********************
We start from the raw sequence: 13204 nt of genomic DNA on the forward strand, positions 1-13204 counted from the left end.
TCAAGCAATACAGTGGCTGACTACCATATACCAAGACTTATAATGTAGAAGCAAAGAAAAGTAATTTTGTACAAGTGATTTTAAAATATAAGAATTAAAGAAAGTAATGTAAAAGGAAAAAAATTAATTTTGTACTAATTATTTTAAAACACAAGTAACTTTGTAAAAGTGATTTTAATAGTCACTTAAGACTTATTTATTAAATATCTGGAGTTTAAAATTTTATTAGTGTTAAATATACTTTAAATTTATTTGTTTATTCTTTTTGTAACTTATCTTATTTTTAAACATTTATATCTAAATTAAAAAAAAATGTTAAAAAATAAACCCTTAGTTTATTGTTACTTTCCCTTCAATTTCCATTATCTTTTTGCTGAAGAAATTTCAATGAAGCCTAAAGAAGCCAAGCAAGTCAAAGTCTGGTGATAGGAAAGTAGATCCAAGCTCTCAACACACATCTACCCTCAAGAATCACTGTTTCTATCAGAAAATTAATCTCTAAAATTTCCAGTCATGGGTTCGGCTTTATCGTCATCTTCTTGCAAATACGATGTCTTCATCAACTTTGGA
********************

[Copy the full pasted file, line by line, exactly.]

We start from the raw sequence: 13204 nt of genomic DNA on the forward strand, positions 1-13204 counted from the left end.
TCAAGCAATACAGTGGCTGACTACCATATACCAAGACTTATAATGTAGAAGCAAAGAAAAGTAATTTTGTACAAGTGATTTTAAAATATAAGAATTAAAGAAAGTAATGTAAAAGGAAAAAAATTAATTTTGTACTAATTATTTTAAAACACAAGTAACTTTGTAAAAGTGATTTTAATAGTCACTTAAGACTTATTTATTAAATATCTGGAGTTTAAAATTTTATTAGTGTTAAATATACTTTAAATTTATTTGTTTATTCTTTTTGTAACTTATCTTATTTTTAAACATTTATATCTAAATTAAAAAAAAATGTTAAAAAATAAACCCTTAGTTTATTGTTACTTTCCCTTCAATTTCCATTATCTTTTTGCTGAAGAAATTTCAATGAAGCCTAAAGAAGCCAAGCAAGTCAAAGTCTGGTGATAGGAAAGTAGATCCAAGCTCTCAACACACATCTACCCTCAAGAATCACTGTTTCTATCAGAAAATTAATCTCTAAAATTTCCAGTCATGGGTTCGGCTTTATCGTCATCTTCTTGCAAATACGATGTCTTCATCAACTTTGGA